Author Topic: ReadyBoost in a USB stick  (Read 14258 times)

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Offline Hagen

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ReadyBoost in a USB stick
« on: January 20, 2014, 01:57:12 AM »
I recently heard about the ReadyBoost option which suppose to make system faster. Is this about transfer there(to usb stick) the virtual memory?

Meanwhile this option is disabled in my device because Sysmain is disabled... Whats this and how can I enable them both?

Offline seanlennor

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Re: ReadyBoost in a USB stick
« Reply #1 on: January 20, 2014, 06:18:55 AM »
I haven't seen readyboost. Where did you get that?

Offline Shane

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Re: ReadyBoost in a USB stick
« Reply #2 on: January 20, 2014, 10:33:42 AM »
I never use readyboost. It is only helpful if your system is always running low on memory
http://windows.microsoft.com/en-us/windows7/products/features/readyboost

Which if you use my free version of Cleanmem on my other site isnt normally a problem any more :-D

Shane

Offline Hagen

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Re: ReadyBoost in a USB stick
« Reply #3 on: January 21, 2014, 11:41:58 AM »
I haven't seen readyboost. Where did you get that?

Make right click on your usb stick, then properties, and u ll see it.

I never use readyboost. It is only helpful if your system is always running low on memory

Physical or virtual memory?
I have set only 512MB of virtual mermory in order not to harm my ssd in this system(htpc).
My physical memory is 4GB DDR3 1333MHz.

Do I earn something if I turn on ReadyBooster in my USB stick(which I use to download the uncomplete torrent files)?

One more question, may I transfer virtual memory in the USB stick?

Offline Shane

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Re: ReadyBoost in a USB stick
« Reply #4 on: January 22, 2014, 12:15:09 PM »
I actually turn off the page file on my system with 12gb of ram. Never had a problem.

The bottle neck in performance is the hard drive, SSD makes this a lot better. But the page file runs off the drive and so when it has to access the memory Windows puts there you now go from GB/s to only MB/s.

Ready boost is just using the usb drive to put the page file.

Quote
Low memory can make your computer sluggish because Windows, which needs a place to stash data, turns to the hard drive. Flash memory offers a speedier alternative.

But with a system with 4GB or more of ram, unless you can actually find a way to use up that much memory you are normally safe to turn the page file off. Like I said I do and it helps a lot, of course even when gaming I have never once used more than 4 GB of memory at once.

Even when you have tons of memory Windows STILL uses the page file, I dont know why but it drives me nuts.

Shane

Offline Hagen

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Re: ReadyBoost in a USB stick
« Reply #5 on: January 24, 2014, 09:01:12 AM »
So. ReadyBoost is just pagefile into usb stick.

What do u think, should I use this function in this system (no games):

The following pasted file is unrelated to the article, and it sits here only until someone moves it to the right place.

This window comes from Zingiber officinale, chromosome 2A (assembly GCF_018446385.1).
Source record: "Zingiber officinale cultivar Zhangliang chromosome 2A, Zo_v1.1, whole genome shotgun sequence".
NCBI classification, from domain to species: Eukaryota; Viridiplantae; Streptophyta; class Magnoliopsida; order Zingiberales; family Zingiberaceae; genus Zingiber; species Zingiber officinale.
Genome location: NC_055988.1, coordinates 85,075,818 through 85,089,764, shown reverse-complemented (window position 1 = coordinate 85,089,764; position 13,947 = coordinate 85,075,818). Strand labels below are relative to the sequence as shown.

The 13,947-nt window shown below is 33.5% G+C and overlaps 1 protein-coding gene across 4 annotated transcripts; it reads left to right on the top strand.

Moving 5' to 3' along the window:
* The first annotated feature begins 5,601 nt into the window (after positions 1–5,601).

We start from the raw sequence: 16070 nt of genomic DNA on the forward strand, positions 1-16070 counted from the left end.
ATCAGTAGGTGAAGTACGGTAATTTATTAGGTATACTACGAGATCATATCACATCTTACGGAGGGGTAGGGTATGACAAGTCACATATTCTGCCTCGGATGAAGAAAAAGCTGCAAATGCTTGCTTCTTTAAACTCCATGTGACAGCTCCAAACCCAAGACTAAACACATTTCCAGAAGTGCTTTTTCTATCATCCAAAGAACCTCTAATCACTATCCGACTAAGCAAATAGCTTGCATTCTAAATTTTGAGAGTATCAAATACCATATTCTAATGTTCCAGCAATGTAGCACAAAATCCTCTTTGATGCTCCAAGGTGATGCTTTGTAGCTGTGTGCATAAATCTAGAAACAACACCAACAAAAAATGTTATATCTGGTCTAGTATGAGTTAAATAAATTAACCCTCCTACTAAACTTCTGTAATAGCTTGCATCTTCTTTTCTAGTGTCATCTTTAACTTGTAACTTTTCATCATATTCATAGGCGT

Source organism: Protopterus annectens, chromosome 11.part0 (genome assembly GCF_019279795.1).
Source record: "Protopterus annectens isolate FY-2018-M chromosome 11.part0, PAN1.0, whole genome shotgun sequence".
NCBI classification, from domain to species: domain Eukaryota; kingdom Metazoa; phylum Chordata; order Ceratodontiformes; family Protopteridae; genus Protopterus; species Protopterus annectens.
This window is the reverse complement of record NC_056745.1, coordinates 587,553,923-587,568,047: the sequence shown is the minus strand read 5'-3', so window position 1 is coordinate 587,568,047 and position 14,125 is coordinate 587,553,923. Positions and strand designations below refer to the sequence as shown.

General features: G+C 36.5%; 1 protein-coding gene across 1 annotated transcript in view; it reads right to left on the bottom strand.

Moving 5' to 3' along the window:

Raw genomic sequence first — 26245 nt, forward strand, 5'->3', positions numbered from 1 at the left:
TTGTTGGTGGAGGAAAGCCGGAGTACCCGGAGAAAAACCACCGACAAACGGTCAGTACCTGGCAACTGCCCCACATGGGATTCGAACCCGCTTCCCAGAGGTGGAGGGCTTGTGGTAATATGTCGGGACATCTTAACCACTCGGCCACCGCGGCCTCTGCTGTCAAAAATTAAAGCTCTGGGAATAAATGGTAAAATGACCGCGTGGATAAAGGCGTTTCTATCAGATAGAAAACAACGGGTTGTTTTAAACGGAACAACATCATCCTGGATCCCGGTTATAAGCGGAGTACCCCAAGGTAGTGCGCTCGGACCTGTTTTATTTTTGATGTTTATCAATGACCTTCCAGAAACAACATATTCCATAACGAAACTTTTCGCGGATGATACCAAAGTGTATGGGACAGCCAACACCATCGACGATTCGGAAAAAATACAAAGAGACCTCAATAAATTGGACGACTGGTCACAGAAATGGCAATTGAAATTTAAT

Gigabyte GA MA770T-UD3
Sempron X2 190 2.5GHz
Corsair DDR3 XMS3 1333 2x2GB 9-9-9-24
Intel X-25M 160GB SSD sata2
Win 7 Ultimate 64

Offline Shane

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Re: ReadyBoost in a USB stick
« Reply #6 on: January 24, 2014, 09:47:01 AM »
With 4 GB of ram, and if you never come close to filling it, then I would say give turning off the page file a try. Just to see how performance feels to you.

Shane

Offline Hagen

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Re: ReadyBoost in a USB stick
« Reply #7 on: January 24, 2014, 10:20:47 AM »
With 4 GB of ram, and if you never come close to filling it, then I would say give turning off the page file a try. Just to see how performance feels to you.

Turn off the page file?? I dont do that in my main system with 8GB because, as u said, "even when you have tons of memory Windows STILL uses the page file".
Is it so bad to give 512MB?

What about ReadyBoost? Do I enable it or leave it alone?

Offline Shane

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Re: ReadyBoost in a USB stick
« Reply #8 on: January 24, 2014, 10:37:58 AM »
I have my page file turned off. System isn WAY smoother since Windows isn't using the drive for memory. But having the page file off doesnt break anything, Windows simply keeps it all in RAM which is worlds faster than the HD.

What it comes down to is the slow speed of the drive compared to the great speed of memory. Ram can do 12 GB's per second or something like that. Memory speeds differ.
http://en.wikipedia.org/wiki/DDR3_SDRAM#JEDEC_standard_modules

MT/s
http://en.wikipedia.org/wiki/Transfer_%28computing%29

Quote
at a transfer rate of 1 GT/s, the data rate would be 8 × 109 bytes/s, i.e. 8 GB/s, or approximately 7.45 GiB/s.

So DDR3 memory at 133 mhz can do 1066 MT or 1GT so almost 8GB/s a data. Where DDR3 at 266mhz is 2133 mt or 2 GT so almost 16GB/s. Now thats speed!

So why on earth, if I have the memory would I want Windows doing anything for the memory on the hard drive? So no page file and no more needing the drive for it.

Windows always uses the HD for it because IF their is a blue screen it needs the page file to write the info of the crash to the event viewer. BUT if I ever do start having blue screens I will turn the page file back on so I can then see the logs. But on a nice stable system I have no need for the page file :-D

This is simply what I like, doesnt mean you have to do the same. I am just a performance junkie lol

Shane

Offline Hagen

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Re: ReadyBoost in a USB stick
« Reply #9 on: January 24, 2014, 02:59:41 PM »